Fog Machines Are a Great Way to Test if Your Bathroom Fan Vents Outside
A fog machine(amazon link) is an effective, low-cost solution for testing whether or not the exhaust fan in your bathroom is vented properly. It can also be used as a quick and easy method of checking for leaks in the venting system.
Simply place it next to the exhaust fan and have someone else look out into the yard while you turn on the machine.
If no smoke is coming out of the outdoor vents, then the fan is probably vented to the attic.
Note: The smoke from the fog machine is not dangerous, it is usually used for parties.
Can Ductless Fans Be Used In a Bathroom
A ductless fan should never be used in a bathroom with a shower or a bath. They are designed for quarter baths, pantries, or closets.
No matter the model, it is impossible for a ductless fan to remove moisture.
Other Ways of Ventilating The Bathroom
Undoubtedly a vented bathroom fan is the best choice for ventilating a bathroom. There are other options that are much better than a fan that vents into an indoor space.
If your bathroom fan does not vent to the outside it is best to not use it until a duct is installed and the moist air is exhausted out of the house.
Open a Window
If your climate allows, open a window whenever showering, and leave it open until the bathroom has dried out.
Leave The Bathroom Door Open
Leave the bathroom door open during if possible, and after showering. This will allow for the moisture to dissipate in the entire house and the whole house ventilation system will exhaust it out of the house.
This way the moisture won’t be trapped in a small room.
Use a Dehumidifier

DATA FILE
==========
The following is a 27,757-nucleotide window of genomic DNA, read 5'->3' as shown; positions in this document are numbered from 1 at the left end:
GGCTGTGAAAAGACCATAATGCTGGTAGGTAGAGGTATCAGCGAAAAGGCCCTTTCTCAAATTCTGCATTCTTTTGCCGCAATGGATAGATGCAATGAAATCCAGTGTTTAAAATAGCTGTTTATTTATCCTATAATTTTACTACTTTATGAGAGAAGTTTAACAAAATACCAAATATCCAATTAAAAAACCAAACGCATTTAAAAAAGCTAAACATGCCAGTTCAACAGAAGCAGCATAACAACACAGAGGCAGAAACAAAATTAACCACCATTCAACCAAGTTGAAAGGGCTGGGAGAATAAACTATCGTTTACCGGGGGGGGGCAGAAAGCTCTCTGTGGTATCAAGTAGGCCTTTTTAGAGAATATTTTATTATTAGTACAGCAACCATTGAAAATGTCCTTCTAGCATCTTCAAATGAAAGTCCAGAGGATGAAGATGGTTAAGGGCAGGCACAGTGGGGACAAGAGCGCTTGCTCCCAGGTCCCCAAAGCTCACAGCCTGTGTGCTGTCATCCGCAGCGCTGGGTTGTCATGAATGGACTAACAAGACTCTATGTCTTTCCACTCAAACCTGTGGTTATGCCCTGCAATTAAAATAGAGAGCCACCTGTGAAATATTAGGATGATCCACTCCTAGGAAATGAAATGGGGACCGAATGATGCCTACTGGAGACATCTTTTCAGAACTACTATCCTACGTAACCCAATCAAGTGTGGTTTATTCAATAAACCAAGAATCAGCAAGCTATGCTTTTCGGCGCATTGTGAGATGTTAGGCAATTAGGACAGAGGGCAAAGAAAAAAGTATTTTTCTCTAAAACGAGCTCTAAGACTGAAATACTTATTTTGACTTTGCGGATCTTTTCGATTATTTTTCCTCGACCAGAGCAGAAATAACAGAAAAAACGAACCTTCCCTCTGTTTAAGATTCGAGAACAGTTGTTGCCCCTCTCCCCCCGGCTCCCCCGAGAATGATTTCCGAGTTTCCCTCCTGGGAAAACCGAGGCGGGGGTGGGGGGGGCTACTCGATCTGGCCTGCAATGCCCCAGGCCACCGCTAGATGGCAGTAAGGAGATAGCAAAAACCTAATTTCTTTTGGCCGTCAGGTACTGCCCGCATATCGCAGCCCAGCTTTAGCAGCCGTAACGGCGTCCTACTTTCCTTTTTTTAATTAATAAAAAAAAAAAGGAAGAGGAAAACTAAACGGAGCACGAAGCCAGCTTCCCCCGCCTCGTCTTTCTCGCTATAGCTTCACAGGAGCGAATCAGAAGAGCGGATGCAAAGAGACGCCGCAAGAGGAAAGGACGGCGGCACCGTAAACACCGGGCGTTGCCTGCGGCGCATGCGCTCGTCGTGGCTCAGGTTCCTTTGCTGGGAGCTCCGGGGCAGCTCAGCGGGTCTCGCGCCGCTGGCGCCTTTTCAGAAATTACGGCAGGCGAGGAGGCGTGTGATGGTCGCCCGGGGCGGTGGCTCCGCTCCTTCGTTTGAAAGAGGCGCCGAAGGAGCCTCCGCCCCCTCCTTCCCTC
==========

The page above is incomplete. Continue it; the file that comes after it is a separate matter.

While I always recommend installing a proper exhaust fan since it is more effective and has lower running costs, a dehumidifier will remove the moisture from the air as well.
Make sure you don’t buy one of the tiny models. One shower creates enough moisture to fill it’s tank.
Instead, look for a model with continuous drainage(amazon link). This way you never have to empty the water tank since the water collected by the dehumidifier is flowing directly down the drain.
Install a Wall Mounted Exhaust Fan
If installing a duct for your current bathroom fan is impossible for some reason. You could simply install a new wall-mounted exhaust fan. It is relatively easy to install a wall-mounted fan since no ductwork is required. If your bathroom is on the second floor, you will need a long ladder to mount the fan grill from the outside.
Is There a Bathroom Fan That Doesn’t Vent Outside?
Wouldn’t it be great if there was such a thing as a bathroom fan that does not require any ducts.
Unfortunately, it is not possible.
In order for a bathroom fan to be effective it MUST vent outside.
There are ductless bathroom fans for sale in every home improvement store. While their name implies that they are meant for bathrooms, they really are not. Since all they do is circulate air through a carbon filter no moisture will be removed from the bathroom.
The only way to effectively ventilate a bathroom with a shower and/or a bath is to install a bathroom fan that is vented to the outside.
All other options will end in moisture damage sooner, rather than later.